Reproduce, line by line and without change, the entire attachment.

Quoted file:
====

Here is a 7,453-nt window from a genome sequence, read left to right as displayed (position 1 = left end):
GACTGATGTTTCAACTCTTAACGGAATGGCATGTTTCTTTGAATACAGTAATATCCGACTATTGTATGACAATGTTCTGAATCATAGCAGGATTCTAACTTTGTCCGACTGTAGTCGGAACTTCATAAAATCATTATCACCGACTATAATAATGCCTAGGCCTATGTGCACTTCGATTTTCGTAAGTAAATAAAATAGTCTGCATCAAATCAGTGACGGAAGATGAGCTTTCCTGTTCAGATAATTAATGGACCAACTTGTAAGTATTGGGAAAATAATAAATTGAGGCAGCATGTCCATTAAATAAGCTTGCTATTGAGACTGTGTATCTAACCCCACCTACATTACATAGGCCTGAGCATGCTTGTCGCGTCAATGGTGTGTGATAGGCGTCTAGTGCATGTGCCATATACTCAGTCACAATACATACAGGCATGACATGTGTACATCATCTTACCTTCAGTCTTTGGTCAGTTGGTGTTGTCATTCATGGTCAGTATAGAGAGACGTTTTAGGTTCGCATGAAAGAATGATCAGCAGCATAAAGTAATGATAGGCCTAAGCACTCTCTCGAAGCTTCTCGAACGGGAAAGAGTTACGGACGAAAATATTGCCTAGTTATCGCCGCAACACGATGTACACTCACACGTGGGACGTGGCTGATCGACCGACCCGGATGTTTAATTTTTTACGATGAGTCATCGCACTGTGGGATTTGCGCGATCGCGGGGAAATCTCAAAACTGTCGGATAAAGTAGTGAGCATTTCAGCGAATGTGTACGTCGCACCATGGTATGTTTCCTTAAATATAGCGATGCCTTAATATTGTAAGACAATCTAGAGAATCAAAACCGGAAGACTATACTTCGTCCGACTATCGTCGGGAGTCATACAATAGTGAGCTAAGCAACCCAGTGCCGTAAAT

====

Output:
Here is a 7,453-nt window from a genome sequence, read left to right as displayed (position 1 = left end):
GACTGATGTTTCAACTCTTAACGGAATGGCATGTTTCTTTGAATACAGTAATATCCGACTATTGTATGACAATGTTCTGAATCATAGCAGGATTCTAACTTTGTCCGACTGTAGTCGGAACTTCATAAAATCATTATCACCGACTATAATAATGCCTAGGCCTATGTGCACTTCGATTTTCGTAAGTAAATAAAATAGTCTGCATCAAATCAGTGACGGAAGATGAGCTTTCCTGTTCAGATAATTAATGGACCAACTTGTAAGTATTGGGAAAATAATAAATTGAGGCAGCATGTCCATTAAATAAGCTTGCTATTGAGACTGTGTATCTAACCCCACCTACATTACATAGGCCTGAGCATGCTTGTCGCGTCAATGGTGTGTGATAGGCGTCTAGTGCATGTGCCATATACTCAGTCACAATACATACAGGCATGACATGTGTACATCATCTTACCTTCAGTCTTTGGTCAGTTGGTGTTGTCATTCATGGTCAGTATAGAGAGACGTTTTAGGTTCGCATGAAAGAATGATCAGCAGCATAAAGTAATGATAGGCCTAAGCACTCTCTCGAAGCTTCTCGAACGGGAAAGAGTTACGGACGAAAATATTGCCTAGTTATCGCCGCAACACGATGTACACTCACACGTGGGACGTGGCTGATCGACCGACCCGGATGTTTAATTTTTTACGATGAGTCATCGCACTGTGGGATTTGCGCGATCGCGGGGAAATCTCAAAACTGTCGGATAAAGTAGTGAGCATTTCAGCGAATGTGTACGTCGCACCATGGTATGTTTCCTTAAATATAGCGATGCCTTAATATTGTAAGACAATCTAGAGAATCAAAACCGGAAGACTATACTTCGTCCGACTATCGTCGGGAGTCATACAATAGTGAGCTAAGCAACCCAGTGCCGTAAAT